Lexington Realty Trust: High-Yield Opportunity, Ready for 2009

| About: Lexington Realty (LXP)

The first REIT that I’m taking a closer look at is Lexington Realty Trust (NYSE: LXP). Lexington Realty Trust owns 288 properties totaling 48.8 million square feet in 44 states. The company focuses on triple-net leased properties, which would normally suggest a high percentage of retail properties. However, Lexington’s portfolio is 74% office, 18% industrial, and 8% retail. At the end of its most recent quarter, its portfolio was 93.8% leased.

Cash Flow

Lexington reported Funds from Operations of $43.3 million or $0.40 per share in the third quarter. The previous year, the company reported $50.4 million in Funds from Operations or $0.46 per share. Across its portfolio, Lexington reports $442 million in annualized cash rent from its 48.8 million square feet of space, approximately $9.06 per square foot. Total vacant square feet of three million increases operating costs (as it does not receive reimbursements), and drives down the rental rate per square foot.

The cost of annualizing property-operating costs comes to about $81 million in expenses. General and administrative expenses basically cover management of the properties and corporate overhead. These costs are approximately $34 million on an annualized basis, or 7.7% of annualized lease income. This would be considered high on a property-by-property basis as a stabilized; triple-net leased property would general have a management fee of 2-3%. The additional expense is likely the result of running a publicly traded REIT plus value creation strategies such as property development activities.

I’ll assume (very conservatively) that rent on vacant space can be leased for $10.00 per square foot, triple-net for the remaining space. I back this out again, but I’d like to keep it as a separate item for now. A simple cash flow statement looks like this:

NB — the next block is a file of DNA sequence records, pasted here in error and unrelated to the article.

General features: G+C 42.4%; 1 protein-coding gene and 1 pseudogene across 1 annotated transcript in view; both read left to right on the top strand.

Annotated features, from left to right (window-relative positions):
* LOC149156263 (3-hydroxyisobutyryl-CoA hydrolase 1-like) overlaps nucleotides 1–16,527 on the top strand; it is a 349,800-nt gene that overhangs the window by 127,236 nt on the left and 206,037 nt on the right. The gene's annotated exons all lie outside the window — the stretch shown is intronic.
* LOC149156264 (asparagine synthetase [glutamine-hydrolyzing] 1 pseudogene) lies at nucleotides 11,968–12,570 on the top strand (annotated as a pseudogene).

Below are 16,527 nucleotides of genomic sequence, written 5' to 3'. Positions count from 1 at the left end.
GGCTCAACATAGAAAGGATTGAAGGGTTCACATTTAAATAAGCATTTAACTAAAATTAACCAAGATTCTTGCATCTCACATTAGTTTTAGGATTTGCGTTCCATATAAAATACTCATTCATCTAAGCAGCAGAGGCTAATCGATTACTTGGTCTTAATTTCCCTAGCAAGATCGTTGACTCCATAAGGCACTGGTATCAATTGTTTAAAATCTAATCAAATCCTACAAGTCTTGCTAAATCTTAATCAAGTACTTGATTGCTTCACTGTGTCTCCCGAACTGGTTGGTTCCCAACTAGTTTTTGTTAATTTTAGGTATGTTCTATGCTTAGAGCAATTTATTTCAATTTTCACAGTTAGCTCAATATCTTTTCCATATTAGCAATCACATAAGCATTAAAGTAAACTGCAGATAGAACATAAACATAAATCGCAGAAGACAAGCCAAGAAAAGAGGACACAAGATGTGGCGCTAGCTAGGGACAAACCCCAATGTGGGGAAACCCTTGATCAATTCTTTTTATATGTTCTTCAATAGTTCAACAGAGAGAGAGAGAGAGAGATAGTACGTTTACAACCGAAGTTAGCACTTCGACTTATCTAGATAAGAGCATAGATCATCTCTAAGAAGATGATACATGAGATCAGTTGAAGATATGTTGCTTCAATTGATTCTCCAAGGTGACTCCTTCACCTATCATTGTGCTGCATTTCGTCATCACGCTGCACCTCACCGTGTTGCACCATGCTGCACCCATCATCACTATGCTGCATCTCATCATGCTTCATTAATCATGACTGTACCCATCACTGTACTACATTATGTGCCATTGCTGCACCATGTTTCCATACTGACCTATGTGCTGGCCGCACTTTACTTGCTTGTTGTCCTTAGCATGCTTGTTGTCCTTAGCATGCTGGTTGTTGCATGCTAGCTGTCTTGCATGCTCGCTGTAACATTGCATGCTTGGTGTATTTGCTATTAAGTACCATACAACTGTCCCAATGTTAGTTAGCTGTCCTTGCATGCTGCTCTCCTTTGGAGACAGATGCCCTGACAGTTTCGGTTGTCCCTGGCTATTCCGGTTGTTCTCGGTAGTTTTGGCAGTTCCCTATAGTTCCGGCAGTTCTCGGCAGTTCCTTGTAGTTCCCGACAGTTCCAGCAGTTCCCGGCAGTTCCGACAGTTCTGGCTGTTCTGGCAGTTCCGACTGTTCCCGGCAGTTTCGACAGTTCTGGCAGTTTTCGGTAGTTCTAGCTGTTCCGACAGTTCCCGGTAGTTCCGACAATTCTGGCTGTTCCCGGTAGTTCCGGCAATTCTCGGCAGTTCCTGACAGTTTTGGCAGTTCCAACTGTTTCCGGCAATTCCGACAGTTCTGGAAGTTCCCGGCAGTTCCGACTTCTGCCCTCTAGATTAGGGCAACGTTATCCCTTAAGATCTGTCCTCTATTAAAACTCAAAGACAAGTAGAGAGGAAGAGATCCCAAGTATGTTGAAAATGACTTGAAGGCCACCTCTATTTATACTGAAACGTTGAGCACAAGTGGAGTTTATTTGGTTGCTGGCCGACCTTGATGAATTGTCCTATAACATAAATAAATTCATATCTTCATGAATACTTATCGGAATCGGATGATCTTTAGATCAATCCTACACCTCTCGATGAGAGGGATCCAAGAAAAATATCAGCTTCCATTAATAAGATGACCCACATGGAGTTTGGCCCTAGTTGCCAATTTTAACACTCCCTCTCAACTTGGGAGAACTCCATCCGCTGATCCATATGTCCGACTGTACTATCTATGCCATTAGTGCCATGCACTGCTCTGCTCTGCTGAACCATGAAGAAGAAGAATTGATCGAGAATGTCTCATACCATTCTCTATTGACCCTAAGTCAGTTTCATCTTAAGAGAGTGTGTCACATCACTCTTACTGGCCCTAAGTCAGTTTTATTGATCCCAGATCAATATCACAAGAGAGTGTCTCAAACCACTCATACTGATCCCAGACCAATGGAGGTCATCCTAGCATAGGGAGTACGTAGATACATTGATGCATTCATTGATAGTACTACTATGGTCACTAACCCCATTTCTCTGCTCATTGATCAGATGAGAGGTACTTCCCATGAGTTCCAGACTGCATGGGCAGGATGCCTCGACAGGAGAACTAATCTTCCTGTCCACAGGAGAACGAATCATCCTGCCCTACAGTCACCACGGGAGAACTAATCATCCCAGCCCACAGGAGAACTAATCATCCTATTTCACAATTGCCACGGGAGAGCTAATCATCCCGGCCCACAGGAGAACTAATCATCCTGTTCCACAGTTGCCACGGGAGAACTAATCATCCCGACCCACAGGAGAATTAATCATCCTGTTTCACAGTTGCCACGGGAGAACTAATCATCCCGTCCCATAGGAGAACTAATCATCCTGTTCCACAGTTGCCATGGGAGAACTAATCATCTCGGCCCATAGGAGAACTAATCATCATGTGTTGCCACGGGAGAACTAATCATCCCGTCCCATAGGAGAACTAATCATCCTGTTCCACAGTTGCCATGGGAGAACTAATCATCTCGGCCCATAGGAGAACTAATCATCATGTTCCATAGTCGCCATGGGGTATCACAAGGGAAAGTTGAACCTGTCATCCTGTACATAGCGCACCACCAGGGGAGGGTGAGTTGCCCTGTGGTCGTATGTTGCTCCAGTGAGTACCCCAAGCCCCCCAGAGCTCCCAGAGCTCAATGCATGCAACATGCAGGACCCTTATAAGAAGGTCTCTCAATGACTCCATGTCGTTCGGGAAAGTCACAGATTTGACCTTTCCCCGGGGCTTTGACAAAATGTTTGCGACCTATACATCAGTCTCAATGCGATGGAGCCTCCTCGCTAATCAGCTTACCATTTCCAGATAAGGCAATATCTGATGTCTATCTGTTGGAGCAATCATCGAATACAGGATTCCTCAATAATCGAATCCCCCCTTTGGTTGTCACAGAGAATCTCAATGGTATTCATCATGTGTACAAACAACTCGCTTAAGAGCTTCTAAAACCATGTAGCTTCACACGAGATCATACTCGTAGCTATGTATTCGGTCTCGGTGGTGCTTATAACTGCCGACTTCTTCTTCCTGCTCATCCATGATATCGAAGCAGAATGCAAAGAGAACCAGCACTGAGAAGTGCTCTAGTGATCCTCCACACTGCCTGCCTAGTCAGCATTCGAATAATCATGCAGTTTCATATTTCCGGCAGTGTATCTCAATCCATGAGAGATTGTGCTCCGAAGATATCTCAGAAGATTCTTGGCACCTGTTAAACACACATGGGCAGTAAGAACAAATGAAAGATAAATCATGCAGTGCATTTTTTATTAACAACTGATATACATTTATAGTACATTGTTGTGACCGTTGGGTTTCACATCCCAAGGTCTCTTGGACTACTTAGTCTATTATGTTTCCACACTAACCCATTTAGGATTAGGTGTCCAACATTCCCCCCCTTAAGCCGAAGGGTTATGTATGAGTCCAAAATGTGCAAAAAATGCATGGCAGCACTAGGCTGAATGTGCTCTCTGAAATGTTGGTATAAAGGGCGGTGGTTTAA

Gross Potential Rent: $472 million
Less Vacancy: ($30 million) - 6.4%
Effective Gross Income: $442 million

Operating Costs: ($81 million)
Management and Admin: ($34 million)

Net Operating Income: $327 million
Debt Service: ($149 million)
Net Cash Flow After DS: $178 million

DSCR: 2.20x

At $178 million, FFO per share would be $1.62. Lexington has guided between $1.56 and $1.64 per share for 2009.


I believe that the value of Lexington’s real estate holdings is worth a bit more than cost. Total real estate holdings are listed at $3.8 billion on its balance sheet. Assuming an 8.00% capitalization rate, which is still conservative despite the general economic conditions, its real estate portfolio is worth $4.1 billion. This value, too, may be understated, as administrative and corporate overhead is included in this number. Also, keep in mind that Lexington successfully sold 15 properties last quarter at an average capitalization rate of 6.6%. The value per square foot based on the $4.1 billion value is $84. Again, a very conservative estimate of value considering Lexington’s portfolio is 74% office.

Lexington has debt outstanding of just under $2.5 billion, indicating a loan to value ratio of 61% based on fairly conservative assumptions. All of this excludes the $135.5 million in cash that the company held at quarter-end.

Portfolio Risks

According to presentation material on Lexington’s web site, 53% of its tenants are investment grade, 32% are unrated, and 15% are non-investment grade. The company has exposure to Daimler-Chrysler (DCX), Tower Automotive, Dana (NYSE:DAN), Tenneco (NYSE:TEN), Circuit City (OTC:CCTYQ), and Bally’s. Dana Corp., for example, represents 2.2% of its tenant base. Potential lease defaults from these and other non-investment grade tenants could certainly result in additional vacancy at a time when leasing is more difficult.